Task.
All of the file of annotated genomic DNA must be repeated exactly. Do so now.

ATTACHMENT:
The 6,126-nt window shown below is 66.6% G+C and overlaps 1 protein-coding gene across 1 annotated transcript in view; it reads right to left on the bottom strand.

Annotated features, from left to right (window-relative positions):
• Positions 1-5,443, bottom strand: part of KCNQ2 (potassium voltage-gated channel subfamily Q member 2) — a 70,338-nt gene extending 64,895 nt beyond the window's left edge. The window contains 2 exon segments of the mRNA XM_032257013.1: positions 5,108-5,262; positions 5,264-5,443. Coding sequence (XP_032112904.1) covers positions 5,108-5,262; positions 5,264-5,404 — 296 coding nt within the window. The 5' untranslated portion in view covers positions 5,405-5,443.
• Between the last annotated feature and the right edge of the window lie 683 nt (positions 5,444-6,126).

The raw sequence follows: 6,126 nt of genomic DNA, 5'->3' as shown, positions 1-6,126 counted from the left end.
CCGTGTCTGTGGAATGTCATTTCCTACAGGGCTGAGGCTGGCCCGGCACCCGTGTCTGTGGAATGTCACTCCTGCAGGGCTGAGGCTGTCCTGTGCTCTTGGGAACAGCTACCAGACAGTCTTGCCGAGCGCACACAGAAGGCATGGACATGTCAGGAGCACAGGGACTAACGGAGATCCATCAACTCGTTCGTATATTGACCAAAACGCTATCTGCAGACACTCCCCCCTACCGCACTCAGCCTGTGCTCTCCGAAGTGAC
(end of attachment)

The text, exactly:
The 6,126-nt window shown below is 66.6% G+C and overlaps 1 protein-coding gene across 1 annotated transcript in view; it reads right to left on the bottom strand.

Annotated features, from left to right (window-relative positions):
• Positions 1-5,443, bottom strand: part of KCNQ2 (potassium voltage-gated channel subfamily Q member 2) — a 70,338-nt gene extending 64,895 nt beyond the window's left edge. The window contains 2 exon segments of the mRNA XM_032257013.1: positions 5,108-5,262; positions 5,264-5,443. Coding sequence (XP_032112904.1) covers positions 5,108-5,262; positions 5,264-5,404 — 296 coding nt within the window. The 5' untranslated portion in view covers positions 5,405-5,443.
• Between the last annotated feature and the right edge of the window lie 683 nt (positions 5,444-6,126).

The raw sequence follows: 6,126 nt of genomic DNA, 5'->3' as shown, positions 1-6,126 counted from the left end.
CCGTGTCTGTGGAATGTCATTTCCTACAGGGCTGAGGCTGGCCCGGCACCCGTGTCTGTGGAATGTCACTCCTGCAGGGCTGAGGCTGTCCTGTGCTCTTGGGAACAGCTACCAGACAGTCTTGCCGAGCGCACACAGAAGGCATGGACATGTCAGGAGCACAGGGACTAACGGAGATCCATCAACTCGTTCGTATATTGACCAAAACGCTATCTGCAGACACTCCCCCCTACCGCACTCAGCCTGTGCTCTCCGAAGTGAC